I have owned my 2010 mk6 Golf 118TSI Comfortline DSG Wagon for 4 years and 90,000km. When we were looking for a new vehicle we compared a number of compact SUV’s to the golf wagon, but the boot space and comfort of the Golf won out.
I have to say though, the buying process through the dealer was not pleasant, but i think it can be hit and miss when it comes down to dealers. I chose the dealer because they could get me the Golf spec I wanted in two weeks, only three weeks later that blew out to three months.
We had already sold our previous car so we ended up compromising on the spec we wanted to take a car a that was actually in stock. A bit more, well any communication from the dealers end might have helped the situation. After this initial experience, owning the car has been a delight.
As much flack as the twincharge engine gets, I think a number of commentators should drive one of these great engines before passing judgement. There is a reason why this engine won engine of the year awards. This engine revs so smoothly and is plenty powerful, but there’s really no need to rev it out as there’s so much torque down low in the rev range that you never need to floor it to get the car up to speed. Just ride the torque wave.
To top off it the whine of the supercharger when taking off really is intoxicating. For the record, i have had no reliability issues with this engine.
The engine is tied to the 7 speed DSG which really is the drivetrains weak link. After 90,000k’s I dont even notice the delay when taking off, you learn to anticipate traffic movements and take your foot of the brake a fraction earlier to avoid any delay from the transmission.
What does annoy is the occasional roll back on hills when the hill holder doesn’t activate immediately, the car will roll back before the hill holder ‘catches’ the car. The hill holder doesn’t really seem to work very well in reverse either, sometimes the hand brake is needed or alot of throttle. There is the occasional delay for the gearbox to actually select reverse as well.
I have had the clutch pack replaced once, at around 35,000k’s after getting the dreaded clutch shudder. Once you get past the transmissions quirks the transmission is smooth and changes gears very quickly (compared to the dual clutch in the Ford Focus i have driven).
It will change up to 7th gear as quickly as possible for economy; sometimes I will be travelling 60kmh in 7th gear which will cause the engine to labour and struggle on an incline until the transmssion changes down to 6th or usually 5th gear. I do like though that in the MFD it tells you want gear your in. I’ve previously owned a car with a CVT before and for all the DSG’s quirks, i’d rather have a DSG. I will never go back to a CVT!
As the Comfortline model denotes, this model is set up more for relaxed cruising then corner carving. The ride is fairly comfortable, i have 18inch rims on my wagon which make the ride a bit firmer over smaller lower speed bumps, but that was a compromise i was willing to make.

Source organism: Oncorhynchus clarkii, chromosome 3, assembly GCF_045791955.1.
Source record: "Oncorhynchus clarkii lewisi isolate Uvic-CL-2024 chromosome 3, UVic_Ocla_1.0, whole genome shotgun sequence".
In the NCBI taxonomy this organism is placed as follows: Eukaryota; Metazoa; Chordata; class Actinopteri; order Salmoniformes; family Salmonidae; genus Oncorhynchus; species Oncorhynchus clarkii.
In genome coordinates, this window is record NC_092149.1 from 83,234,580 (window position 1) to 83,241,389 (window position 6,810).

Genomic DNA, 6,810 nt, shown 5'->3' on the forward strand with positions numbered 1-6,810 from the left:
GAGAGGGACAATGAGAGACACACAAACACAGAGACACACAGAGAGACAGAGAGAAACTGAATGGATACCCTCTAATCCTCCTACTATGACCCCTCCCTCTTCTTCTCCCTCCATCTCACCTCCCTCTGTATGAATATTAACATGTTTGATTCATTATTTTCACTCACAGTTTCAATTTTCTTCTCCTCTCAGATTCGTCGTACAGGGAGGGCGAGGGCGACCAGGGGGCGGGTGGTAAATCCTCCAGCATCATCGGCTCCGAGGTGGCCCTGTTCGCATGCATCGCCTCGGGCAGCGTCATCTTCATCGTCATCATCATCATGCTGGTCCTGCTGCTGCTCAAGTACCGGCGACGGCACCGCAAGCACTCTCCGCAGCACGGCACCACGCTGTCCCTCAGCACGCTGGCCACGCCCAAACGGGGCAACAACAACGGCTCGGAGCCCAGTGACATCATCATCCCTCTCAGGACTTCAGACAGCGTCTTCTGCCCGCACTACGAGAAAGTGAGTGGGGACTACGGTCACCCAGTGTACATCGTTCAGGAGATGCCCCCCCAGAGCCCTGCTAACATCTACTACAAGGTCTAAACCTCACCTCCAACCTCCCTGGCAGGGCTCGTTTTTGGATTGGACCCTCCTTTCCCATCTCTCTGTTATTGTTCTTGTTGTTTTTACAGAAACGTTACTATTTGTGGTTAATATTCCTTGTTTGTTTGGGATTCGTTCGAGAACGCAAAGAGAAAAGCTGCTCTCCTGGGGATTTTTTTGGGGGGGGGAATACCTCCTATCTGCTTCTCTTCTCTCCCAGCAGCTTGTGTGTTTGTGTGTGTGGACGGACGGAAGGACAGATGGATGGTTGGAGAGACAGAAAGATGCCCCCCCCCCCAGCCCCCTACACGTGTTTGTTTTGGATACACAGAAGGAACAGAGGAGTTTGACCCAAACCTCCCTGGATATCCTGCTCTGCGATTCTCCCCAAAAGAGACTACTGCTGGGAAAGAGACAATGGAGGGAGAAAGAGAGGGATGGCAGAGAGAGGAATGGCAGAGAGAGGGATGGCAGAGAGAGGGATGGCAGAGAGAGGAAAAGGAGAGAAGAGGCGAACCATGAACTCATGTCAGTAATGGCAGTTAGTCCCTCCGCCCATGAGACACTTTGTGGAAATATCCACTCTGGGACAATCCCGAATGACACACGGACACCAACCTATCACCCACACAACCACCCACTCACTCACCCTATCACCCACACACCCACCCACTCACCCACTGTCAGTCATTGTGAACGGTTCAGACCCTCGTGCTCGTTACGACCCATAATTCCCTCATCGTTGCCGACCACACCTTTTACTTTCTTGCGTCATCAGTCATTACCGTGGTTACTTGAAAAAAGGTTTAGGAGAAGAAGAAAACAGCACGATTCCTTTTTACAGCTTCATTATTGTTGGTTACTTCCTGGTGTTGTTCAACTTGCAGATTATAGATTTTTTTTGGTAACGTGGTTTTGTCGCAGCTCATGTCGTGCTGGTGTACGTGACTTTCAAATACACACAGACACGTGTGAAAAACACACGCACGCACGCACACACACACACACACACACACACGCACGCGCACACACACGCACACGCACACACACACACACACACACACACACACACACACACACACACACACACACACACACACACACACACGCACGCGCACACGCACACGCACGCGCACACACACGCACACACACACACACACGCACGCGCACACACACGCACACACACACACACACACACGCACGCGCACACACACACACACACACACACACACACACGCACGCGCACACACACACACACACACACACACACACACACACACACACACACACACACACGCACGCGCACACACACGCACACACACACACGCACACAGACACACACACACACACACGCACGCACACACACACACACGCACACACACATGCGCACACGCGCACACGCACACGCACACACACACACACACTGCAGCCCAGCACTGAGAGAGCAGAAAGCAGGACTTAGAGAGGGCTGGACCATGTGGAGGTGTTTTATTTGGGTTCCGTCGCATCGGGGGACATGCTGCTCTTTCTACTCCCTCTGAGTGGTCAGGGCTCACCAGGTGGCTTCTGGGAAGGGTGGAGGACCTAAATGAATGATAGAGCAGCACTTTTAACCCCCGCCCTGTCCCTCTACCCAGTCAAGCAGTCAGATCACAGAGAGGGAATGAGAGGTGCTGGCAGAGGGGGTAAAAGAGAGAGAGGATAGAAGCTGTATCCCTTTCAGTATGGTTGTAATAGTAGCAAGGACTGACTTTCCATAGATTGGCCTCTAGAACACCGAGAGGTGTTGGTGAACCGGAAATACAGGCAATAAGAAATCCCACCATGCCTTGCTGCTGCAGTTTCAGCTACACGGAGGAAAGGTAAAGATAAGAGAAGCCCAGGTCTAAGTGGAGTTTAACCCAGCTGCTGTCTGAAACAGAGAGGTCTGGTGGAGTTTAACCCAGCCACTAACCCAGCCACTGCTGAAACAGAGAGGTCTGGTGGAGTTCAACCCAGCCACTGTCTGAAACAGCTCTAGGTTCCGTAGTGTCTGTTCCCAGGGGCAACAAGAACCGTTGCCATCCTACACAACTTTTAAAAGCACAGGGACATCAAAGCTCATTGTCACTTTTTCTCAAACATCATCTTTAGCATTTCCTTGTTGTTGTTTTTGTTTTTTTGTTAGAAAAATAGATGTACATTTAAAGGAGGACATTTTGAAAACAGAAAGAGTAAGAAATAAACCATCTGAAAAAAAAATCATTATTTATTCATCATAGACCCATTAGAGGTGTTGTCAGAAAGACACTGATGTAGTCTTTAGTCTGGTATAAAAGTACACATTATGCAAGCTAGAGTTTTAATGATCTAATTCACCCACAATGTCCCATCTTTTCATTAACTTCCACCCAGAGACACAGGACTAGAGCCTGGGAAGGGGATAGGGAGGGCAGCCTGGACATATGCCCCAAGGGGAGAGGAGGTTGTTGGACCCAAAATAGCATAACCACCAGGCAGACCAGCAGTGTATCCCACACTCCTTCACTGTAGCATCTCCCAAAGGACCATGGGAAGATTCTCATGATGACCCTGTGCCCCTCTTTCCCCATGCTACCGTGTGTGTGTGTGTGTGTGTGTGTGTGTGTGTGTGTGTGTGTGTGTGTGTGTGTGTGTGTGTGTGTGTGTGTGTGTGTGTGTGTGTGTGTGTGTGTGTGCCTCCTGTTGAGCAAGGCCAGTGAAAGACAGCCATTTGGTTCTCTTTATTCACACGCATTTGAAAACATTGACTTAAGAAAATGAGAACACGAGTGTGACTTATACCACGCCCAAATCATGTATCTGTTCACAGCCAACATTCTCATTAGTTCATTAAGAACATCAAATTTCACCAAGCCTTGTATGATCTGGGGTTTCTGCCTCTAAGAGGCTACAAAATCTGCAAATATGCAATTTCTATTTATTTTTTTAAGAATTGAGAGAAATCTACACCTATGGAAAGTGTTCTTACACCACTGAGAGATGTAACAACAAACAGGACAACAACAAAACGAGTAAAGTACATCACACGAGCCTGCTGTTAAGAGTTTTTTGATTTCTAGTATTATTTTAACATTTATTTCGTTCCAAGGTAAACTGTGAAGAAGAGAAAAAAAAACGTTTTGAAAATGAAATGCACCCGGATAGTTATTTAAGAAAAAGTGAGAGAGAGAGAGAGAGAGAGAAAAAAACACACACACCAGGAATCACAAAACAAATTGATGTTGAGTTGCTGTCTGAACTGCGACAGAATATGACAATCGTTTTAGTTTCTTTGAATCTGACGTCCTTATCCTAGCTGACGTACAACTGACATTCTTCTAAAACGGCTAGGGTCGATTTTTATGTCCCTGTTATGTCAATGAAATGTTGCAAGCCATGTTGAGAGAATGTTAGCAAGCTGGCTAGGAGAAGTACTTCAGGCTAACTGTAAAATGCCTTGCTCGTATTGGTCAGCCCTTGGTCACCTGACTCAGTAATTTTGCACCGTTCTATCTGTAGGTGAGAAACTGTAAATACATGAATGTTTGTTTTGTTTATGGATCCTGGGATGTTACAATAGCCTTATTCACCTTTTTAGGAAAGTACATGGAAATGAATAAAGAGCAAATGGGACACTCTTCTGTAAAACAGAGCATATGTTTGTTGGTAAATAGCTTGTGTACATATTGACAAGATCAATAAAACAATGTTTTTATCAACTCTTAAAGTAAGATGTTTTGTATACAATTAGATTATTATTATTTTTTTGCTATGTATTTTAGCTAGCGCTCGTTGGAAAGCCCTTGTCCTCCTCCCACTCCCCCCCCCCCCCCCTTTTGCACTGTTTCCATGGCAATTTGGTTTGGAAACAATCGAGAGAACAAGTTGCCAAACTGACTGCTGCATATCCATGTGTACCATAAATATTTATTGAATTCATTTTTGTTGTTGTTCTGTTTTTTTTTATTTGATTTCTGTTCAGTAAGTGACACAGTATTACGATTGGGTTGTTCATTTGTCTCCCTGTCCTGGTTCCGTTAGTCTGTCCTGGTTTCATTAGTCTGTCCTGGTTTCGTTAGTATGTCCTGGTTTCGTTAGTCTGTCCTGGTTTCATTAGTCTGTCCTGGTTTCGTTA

It really is a cruiser, just set the excellent cruise control, which you can increase/decrease in 1kmh increments, and this car will eat up the miles. I love how solid the car feels on the road. Economy wise, I’ve been averaging about 7.8ltrs per 100k’s in a mixture of city and highway driving. On longer highway journey’s I’ve seen figures in the low fives. I’ve been very happy with the economy of the car.
Servicing costs are on the expensive side but i expected that. I just had the 90,000km service completed and was charged $800. Admittedly of that $800 i was charged $125 to have the front and rear wipers replaced which i probably could have done myself. Otherwise, my car is still on its original brake discs and pads and I have found it to be easy on tyres.
Now, the reason for buying the wagon, the flexibility. The size of the boot is perfect for me, I love the ability to just chuck whatever I feel like in the boot without having to worry about whether or not it fits. The seats fold completely flat in a two stage process and there’s a luggage net built into the cargo cover.
The space under the boot floor is very shallow and I would like to be able to store the cargo cover under the boot floor like on the newer mk7 Golfs, but otherwise I’ve moved house twice with this car filled up to the roof and I’ve never found myself wanting for space. If I need more space I have a tow bar fitted.
After four years the interior has held up very well. The seats are the most comfortable of any car i have driven. Yes, the dash design is boring, but everything is high quality and feels solid. I have the optional rcd-510 touch screen display which helps liven things up a bit.
The mk6 Golf wagon also has the oddity of having the mk5 interior door trim but mk6 dashboard, after all, everything from the dashboard forward is the mk6 golf update, everything after that is all mk5 wagon which was never offered in Australia. My only issue with the interior is a rattle in the drivers side B pillar which seems to be a common mk6 problem and no bluetooth (which can be retrofitted).
My in laws recently bought a new Kia Cerato and the interior of my Golf is much, much better quality in the materials and the way its put together. After 90,000km’s the interior is still like new with only minor wear on the drivers seat.
It astounds me when I look at the current cars in the small car segment and realise just how competitve the mk6 Golf still is. For a car that was introduced in 2009 and really was just a heavy facelift of the mk5 Golf, I think it really shows the depth of engineering that Volkswagen puts into their cars. I have no reason to upgrade my current Golf now, but when i do i’ll be buying another Golf.